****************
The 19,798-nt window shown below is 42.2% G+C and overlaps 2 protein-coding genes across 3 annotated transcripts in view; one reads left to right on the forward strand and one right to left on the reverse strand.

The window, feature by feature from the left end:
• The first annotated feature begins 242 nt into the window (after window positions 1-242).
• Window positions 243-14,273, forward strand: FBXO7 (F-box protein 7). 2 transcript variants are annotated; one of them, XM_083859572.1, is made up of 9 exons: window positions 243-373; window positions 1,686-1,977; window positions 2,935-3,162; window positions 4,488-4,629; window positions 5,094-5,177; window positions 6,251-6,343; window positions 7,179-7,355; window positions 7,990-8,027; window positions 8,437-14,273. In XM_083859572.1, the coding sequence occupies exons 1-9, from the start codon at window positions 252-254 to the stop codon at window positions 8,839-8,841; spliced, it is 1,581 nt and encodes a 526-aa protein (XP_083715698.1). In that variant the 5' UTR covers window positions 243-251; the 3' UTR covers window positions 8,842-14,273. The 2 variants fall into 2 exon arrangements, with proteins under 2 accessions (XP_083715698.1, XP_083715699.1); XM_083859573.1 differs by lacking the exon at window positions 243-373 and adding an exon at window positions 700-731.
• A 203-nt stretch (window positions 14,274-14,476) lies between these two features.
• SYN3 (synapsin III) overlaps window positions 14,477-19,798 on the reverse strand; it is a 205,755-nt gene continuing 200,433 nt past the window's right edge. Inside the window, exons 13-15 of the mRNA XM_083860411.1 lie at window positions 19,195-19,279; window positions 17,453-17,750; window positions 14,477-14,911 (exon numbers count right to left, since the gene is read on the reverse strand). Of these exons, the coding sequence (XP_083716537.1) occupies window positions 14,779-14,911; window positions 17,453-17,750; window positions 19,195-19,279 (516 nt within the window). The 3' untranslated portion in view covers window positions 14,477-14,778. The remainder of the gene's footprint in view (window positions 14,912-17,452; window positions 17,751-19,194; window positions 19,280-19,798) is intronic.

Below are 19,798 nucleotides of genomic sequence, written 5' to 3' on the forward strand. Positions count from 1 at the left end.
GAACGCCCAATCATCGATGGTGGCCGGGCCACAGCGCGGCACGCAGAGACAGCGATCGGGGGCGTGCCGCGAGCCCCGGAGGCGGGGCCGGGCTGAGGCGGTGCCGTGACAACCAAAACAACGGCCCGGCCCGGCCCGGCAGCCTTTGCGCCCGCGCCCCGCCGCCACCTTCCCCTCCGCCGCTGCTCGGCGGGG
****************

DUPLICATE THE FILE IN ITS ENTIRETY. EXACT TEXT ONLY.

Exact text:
The 19,798-nt window shown below is 42.2% G+C and overlaps 2 protein-coding genes across 3 annotated transcripts in view; one reads left to right on the forward strand and one right to left on the reverse strand.

The window, feature by feature from the left end:
• The first annotated feature begins 242 nt into the window (after window positions 1-242).
• Window positions 243-14,273, forward strand: FBXO7 (F-box protein 7). 2 transcript variants are annotated; one of them, XM_083859572.1, is made up of 9 exons: window positions 243-373; window positions 1,686-1,977; window positions 2,935-3,162; window positions 4,488-4,629; window positions 5,094-5,177; window positions 6,251-6,343; window positions 7,179-7,355; window positions 7,990-8,027; window positions 8,437-14,273. In XM_083859572.1, the coding sequence occupies exons 1-9, from the start codon at window positions 252-254 to the stop codon at window positions 8,839-8,841; spliced, it is 1,581 nt and encodes a 526-aa protein (XP_083715698.1). In that variant the 5' UTR covers window positions 243-251; the 3' UTR covers window positions 8,842-14,273. The 2 variants fall into 2 exon arrangements, with proteins under 2 accessions (XP_083715698.1, XP_083715699.1); XM_083859573.1 differs by lacking the exon at window positions 243-373 and adding an exon at window positions 700-731.
• A 203-nt stretch (window positions 14,274-14,476) lies between these two features.
• SYN3 (synapsin III) overlaps window positions 14,477-19,798 on the reverse strand; it is a 205,755-nt gene continuing 200,433 nt past the window's right edge. Inside the window, exons 13-15 of the mRNA XM_083860411.1 lie at window positions 19,195-19,279; window positions 17,453-17,750; window positions 14,477-14,911 (exon numbers count right to left, since the gene is read on the reverse strand). Of these exons, the coding sequence (XP_083716537.1) occupies window positions 14,779-14,911; window positions 17,453-17,750; window positions 19,195-19,279 (516 nt within the window). The 3' untranslated portion in view covers window positions 14,477-14,778. The remainder of the gene's footprint in view (window positions 14,912-17,452; window positions 17,751-19,194; window positions 19,280-19,798) is intronic.

Below are 19,798 nucleotides of genomic sequence, written 5' to 3' on the forward strand. Positions count from 1 at the left end.
GAACGCCCAATCATCGATGGTGGCCGGGCCACAGCGCGGCACGCAGAGACAGCGATCGGGGGCGTGCCGCGAGCCCCGGAGGCGGGGCCGGGCTGAGGCGGTGCCGTGACAACCAAAACAACGGCCCGGCCCGGCCCGGCAGCCTTTGCGCCCGCGCCCCGCCGCCACCTTCCCCTCCGCCGCTGCTCGGCGGGG